Copy of Stone Bridge

side by sideLeft – Rembrandt’s Stone Bridge, 11.6″ x 16.7″; Right – My copy, heat set oils on canvas, 7.25″ x 10″ (worked on about 3 days).

I haven’t been happy with my ability to get a glowing quality of light in the limited palette portraits I have done so far, so I decided to take on the light in the wonderful Stone Bridge and see what I could learn.  My copy is smaller than the original so lacks a lot of detail, and I didn’t try for exact shapes or drawing; my goal was mainly to try to get the feeling of light.  I tried several changes in technique, and I think this was more successful than any of the others in that regard. The changes were mainly to follow some advice from Tad Spurgeon’s book, painting grays and colors in mostly distinct layers, and using chalk putty much more than titanium for whites since I lack lead white in my palette. I found that sticking to the more transparent putty white requires a mindset of preserving the light of the canvas much more than I have been doing. I don’t think that was his method, but it’s helping me avoid titanium chalkiness.

I started with a wash of yellow ochre, much lighter than the orange-brown washes I used previously. (Some of it can still be seen in the upper right linework.) The basic shapes and drawing were laid in with a reddish burnt umber and raw umber, then the foreground darks were done mostly with a back-and-forth of grays, the red umber, and a green made from black and lemon yellow (bismuth yellow is what I have). A layer of grays provided the atmospheric recession, but my black seemed to add a purple tinge that was wrong, so the green mix became important to balance that. (Overall, the key color in this painting turned out to be lemon yellow.)  I never got the purplish touch out of the shadows in the big tree; Rembrandt’s are definitely warmer.

The sky and water were originally very problematic for the same reason. I set out to use only chalk putty as my white.  This worked well over the light background, but when I added a little black hoping to get the blues, it added a purplish cast which was correct in some areas but was killing the warm aqua tones that give the sky a lot of glow. I tried tiny bits of blue and yellow added to the putty, and finally decided all I had that gave it the aqua tint was a decidedly non-Old Master’s phthalo blue mixed with the bismuth yellow. (I’ve read that their azurite could be a greenish blue, so perhaps that’s what he used.) A little black was added back in to move into the more purplish areas in the lower right and upper left.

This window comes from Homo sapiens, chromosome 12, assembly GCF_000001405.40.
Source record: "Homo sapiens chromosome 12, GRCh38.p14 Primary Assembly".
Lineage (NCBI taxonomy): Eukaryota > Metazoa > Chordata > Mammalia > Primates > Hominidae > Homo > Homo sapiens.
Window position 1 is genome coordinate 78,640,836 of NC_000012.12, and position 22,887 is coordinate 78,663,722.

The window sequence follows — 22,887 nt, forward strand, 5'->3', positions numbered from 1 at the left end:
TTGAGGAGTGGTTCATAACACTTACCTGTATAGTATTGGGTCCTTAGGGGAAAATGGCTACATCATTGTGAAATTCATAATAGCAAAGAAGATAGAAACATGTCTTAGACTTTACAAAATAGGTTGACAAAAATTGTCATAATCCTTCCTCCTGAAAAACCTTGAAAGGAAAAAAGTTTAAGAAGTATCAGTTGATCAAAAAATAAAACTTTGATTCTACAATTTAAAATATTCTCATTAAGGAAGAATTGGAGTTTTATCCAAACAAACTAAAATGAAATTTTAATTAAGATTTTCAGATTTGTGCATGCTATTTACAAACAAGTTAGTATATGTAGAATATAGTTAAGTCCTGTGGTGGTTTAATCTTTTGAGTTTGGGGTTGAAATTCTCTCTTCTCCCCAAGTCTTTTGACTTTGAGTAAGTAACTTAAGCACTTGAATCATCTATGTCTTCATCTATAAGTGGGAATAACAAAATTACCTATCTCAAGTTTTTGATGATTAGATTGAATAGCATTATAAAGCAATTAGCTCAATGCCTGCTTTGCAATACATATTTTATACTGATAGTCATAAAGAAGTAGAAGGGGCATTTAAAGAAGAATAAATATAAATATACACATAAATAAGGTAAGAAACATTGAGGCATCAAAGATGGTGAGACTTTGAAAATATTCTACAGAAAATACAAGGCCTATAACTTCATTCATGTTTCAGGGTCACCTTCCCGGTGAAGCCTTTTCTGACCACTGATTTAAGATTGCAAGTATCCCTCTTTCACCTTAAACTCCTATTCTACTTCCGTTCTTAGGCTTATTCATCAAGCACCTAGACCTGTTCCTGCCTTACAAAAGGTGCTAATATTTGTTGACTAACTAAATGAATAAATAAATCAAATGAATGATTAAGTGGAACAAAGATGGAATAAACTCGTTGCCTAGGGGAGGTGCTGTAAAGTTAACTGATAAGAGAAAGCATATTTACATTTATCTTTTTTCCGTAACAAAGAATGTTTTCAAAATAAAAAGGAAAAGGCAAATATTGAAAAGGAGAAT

The light horizon sky and cloud areas on the left were achieved mostly with white putty alone.  Interesting that white  over the yellow ochre ground gave a slightly rose tint, rather than the strictly cooling effect I expected. Everything in this type of painting is context!  My sky is not nearly as finely graded as his; I had trouble here with the putty mix, which handled a lot like cake frosting, clumping up unless I heat set it frequently. I got close enough to his color that I was satisfied and let well enough alone. I’m pretty confident that I could make it work in oils.

I never figured out for sure if the drawn mass in the upper right is a foreground tree or a storm cloud, though my best guess is a tree. I didn’t come close to his technique here. I laid on a raw umber, then drew lines with ganged wires to pull back to the yellow. This was much too harsh; maybe those round bristles from a hairbrush would be better. It’s possible to me that he built a transparent putty texture over the ground and let it dry, then glazed dark and wiped the texture back.  I just can’t tell on my reproduction, and it wasn’t my big concern, so I went with my wire version, aiming only for the general effect.

The grace notes on the trees and bridge are the heart of the painting to me; everything else builds to these.  Here it seemed important that the ground color was light, with the ochre acting as a tiny support system for the lemon yellow/white highlights. It proved important that shapes have a grayed  transition into shadow to help keep the lights luminous. There’s a wonderful loopy texture on his highlights that maybe comes from lead white, which I don’t have. It would be fun to do a full-size of just the tree to see if I could get it better.

As with the other copies, I am struck with the amazing ability of limited palette paintings to give you advice, that is to tell you especially when things look wrong. Even slightly discordant notes seem to jump off the page. And Rembrandt amazes me again with his complex support structure for values.  So much of my first impressions are of virtuosic brushwork, sketchiness (very deceptive), and limpid grace notes. When you try to reproduce these, you find that all of it is carefully supported with finely graduated values and colors that allow shapes to read correctly and light areas to glow. I find some of this can be achieved with the “turbid medium effect” (love that name!) of glazing lighter color over dark, resulting in slight graying in addition to coloring. You can see the turbid medium effect in the distant trees on the left, where a little bit of the sky color is dragged over the tree tops to gray them. In other places a careful adjustment of grayed complementaries gives volume and makes colors more vivid.

I can still see things wrong and any number of adjustments I could make, but I’ve learned a lot and am ready to move on.  Next up, perhaps I will try to apply some of what I’ve learned to another portrait of Terra.